Treatment with diazepam nasal spray resulted in a statistically significant change in time between seizure clusters, potentially reflecting a beneficial effect of intermittent rescue therapy.
New post-hoc data from a recently completed phase 3 trial (NCT02721069) assessing diazepam nasal spray (valtoco; Neurelis), an FDA-approved antiseizure medication (ASM), indicated that faster time to administration was associated with shorter time to seizure cluster cessation and overall shorter seizure duration. Over a 12-month span, investigators also noticed a statistically significant change in SEIzure interVAL (SEIVAL), or the time between seizure clusters, that was independent of age of changes in concomitant ASMs.1-3
These data were part of 2 poster presentations given at the 35th International Epilepsy Congress (IEC), held September 2-6, in Dublin, Ireland. In the first analysis, investigators assessed the temporal patterns of seizure clusters treated with diazepam nasal spray while the second characterized SEIVAL in treated individuals. If the 175 enrolled patients aged 6-65 years, 163 received at least 1 dose of the therapy, and 120 had SEIVAL data in period 1 and another period.
To characterize temporal patterns, seizure cluster data were analyzed based on the timing of treatment administration after seizure start: 0-5, 5-15, and more than 15 minutes. After excluding observations of seizure duration more than 24 hours, negative duration, and invalid dose date/time values, 3325 observations were included. In the 0–5-minute group, the median time from seizure start to administration of diazepam nasal spray, time from dosing to cessation, and total seizure duration, were 1, 2, and 4 minutes, respectively. In the 5–15-minute group, median times were 6, 7, and 15 minutes, respectively. Patients who received treatment after 15 minutes showed the least benefit, with median times of 35, 15, and 70 minutes, respectively.2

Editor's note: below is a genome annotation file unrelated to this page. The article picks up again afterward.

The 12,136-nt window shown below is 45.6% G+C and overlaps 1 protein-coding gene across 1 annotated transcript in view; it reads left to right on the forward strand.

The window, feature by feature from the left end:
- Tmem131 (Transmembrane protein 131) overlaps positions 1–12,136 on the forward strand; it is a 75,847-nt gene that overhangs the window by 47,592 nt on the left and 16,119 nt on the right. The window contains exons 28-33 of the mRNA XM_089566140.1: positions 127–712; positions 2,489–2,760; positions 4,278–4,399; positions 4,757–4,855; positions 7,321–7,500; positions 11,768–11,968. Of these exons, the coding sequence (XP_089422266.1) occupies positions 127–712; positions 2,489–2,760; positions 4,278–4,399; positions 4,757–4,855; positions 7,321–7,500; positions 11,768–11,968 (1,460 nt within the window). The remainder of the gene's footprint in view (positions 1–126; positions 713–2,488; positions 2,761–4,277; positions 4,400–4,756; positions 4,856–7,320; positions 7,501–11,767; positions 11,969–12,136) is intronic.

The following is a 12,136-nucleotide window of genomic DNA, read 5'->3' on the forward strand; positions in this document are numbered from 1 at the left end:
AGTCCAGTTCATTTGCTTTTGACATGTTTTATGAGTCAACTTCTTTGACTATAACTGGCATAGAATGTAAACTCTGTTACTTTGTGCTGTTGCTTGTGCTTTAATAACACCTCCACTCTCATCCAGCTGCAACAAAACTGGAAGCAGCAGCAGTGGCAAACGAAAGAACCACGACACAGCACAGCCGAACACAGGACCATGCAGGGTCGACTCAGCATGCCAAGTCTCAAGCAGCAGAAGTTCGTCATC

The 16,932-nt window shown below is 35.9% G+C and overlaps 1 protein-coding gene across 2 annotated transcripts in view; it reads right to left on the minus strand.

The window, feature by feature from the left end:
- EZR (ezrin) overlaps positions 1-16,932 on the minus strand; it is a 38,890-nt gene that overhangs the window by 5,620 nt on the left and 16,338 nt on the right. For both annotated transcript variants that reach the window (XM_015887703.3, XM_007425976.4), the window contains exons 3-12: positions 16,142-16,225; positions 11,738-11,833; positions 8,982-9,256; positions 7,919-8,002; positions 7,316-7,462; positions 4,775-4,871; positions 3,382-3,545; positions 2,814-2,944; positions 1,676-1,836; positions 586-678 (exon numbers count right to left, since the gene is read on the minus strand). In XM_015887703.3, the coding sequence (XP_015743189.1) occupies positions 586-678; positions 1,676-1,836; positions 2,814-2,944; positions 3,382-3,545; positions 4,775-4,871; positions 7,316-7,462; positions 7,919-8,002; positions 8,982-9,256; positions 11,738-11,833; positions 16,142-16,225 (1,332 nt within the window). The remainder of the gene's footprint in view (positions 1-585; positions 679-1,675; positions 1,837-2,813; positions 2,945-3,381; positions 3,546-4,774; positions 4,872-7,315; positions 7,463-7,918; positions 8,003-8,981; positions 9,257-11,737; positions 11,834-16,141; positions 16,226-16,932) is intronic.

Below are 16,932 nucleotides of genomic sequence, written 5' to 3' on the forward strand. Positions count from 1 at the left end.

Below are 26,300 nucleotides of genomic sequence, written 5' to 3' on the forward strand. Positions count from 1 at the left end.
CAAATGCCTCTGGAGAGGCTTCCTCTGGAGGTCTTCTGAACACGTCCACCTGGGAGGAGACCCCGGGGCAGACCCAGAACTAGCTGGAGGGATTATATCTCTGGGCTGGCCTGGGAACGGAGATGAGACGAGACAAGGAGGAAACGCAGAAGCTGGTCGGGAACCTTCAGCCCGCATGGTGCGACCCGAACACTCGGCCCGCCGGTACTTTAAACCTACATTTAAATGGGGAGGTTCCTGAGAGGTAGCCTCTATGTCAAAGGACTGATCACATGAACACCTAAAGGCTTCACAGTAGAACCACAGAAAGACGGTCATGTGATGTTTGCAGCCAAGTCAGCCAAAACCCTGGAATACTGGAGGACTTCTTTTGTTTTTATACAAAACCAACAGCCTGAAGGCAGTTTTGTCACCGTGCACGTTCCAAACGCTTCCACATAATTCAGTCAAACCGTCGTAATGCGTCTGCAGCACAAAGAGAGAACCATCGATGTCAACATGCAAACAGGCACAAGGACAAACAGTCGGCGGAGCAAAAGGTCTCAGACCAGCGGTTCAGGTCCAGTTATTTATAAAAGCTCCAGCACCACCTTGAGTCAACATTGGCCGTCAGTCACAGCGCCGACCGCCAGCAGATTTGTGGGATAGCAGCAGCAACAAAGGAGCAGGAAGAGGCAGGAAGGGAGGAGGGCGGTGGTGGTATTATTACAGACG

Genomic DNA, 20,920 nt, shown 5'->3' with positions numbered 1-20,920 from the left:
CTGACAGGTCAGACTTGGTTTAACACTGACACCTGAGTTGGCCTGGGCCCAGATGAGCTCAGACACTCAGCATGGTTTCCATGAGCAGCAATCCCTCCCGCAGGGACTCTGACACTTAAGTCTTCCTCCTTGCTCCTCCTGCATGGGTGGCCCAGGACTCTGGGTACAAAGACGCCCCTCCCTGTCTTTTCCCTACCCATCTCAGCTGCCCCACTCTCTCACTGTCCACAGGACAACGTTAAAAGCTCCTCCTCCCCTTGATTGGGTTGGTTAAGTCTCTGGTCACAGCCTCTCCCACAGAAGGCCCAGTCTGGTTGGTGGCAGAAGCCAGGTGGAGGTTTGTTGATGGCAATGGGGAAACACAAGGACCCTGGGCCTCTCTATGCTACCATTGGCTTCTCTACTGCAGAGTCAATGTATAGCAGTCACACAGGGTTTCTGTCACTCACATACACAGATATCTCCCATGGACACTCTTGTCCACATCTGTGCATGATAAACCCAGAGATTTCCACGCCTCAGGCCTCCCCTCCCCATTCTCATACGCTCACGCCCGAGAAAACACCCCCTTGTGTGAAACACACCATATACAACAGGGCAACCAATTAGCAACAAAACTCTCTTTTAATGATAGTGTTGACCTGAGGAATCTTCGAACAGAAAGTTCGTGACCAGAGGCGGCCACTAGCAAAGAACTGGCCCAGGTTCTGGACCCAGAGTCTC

"Despite availability of chronic, daily oral medications to help control seizures, many patients continue to experience acute repetitive seizures," Adrian L. Rabinowicz, MD, chief medical officer, Neurelis, said in a statement.1 "The clinical evidence presented at IEC further supports the utility of VALTOCO in acute seizure management to minimize the potential negative consequences of seizure clusters and have meaningful impact for people with epilepsy."
The second analysis evaluated SEIVAL across 4 consecutive 90-day periods, totaling 360 days, with paired t tests to assess statistical significance. In total, 76 patients had data in all 4 periods, representing a consistent cohort. In the general population, findings showed that from period 1 to 4, treated patients had mean SEIVAL increase from 14.8 to 35.8 days. In the consistent cohort, mean SEIVAL increased from 13.9 to 26.8 days (P ≤.001).
Among a subgroup of pediatric participants aged 6-17 years old (n = 32), mean SEIVAL increased from 13.0 to 25.9 days (P = .02). In adults (n = 44), mean SEIVAL increased from 14.6 to 27.5 days (P = .01). Notably, treatment with diazepam nasal spray resulted in increased mean SEIVAL among patients with (n = 56) changes in concomitant ASM therapy, going from 13.9 to 25.8 days, and those without (n = 20), increasing from 14.1 to 29.6 days. Investigators concluded that these findings may "reflect patient behavior or other factors, including a change in the underlying pathophysiology of seizure clusters."
The original phase 3 study, an open-label trial, included a 12-month treatment period, with study visits at day 30 and every 60 days thereafter, after which patients could elect to continue treatment. In total, 81.6% of patients were exposed to diazepam nasal spray for at least 12 months. Throughout the observed time, there was death because of sudden unexpected death in epilepsy and 1 withdrawal owing to a treatment-related AE, both considered unlikely to be related to treatment. Only 13 patients (7.9%) showed nasal irritation, and there were no relevant olfactory changes. The safety profile of diazepam nasal spray was generally similar across subgroups based on age, monthly usage, concomitant benzodiazepine therapy, or seasonal allergy/rhinitis.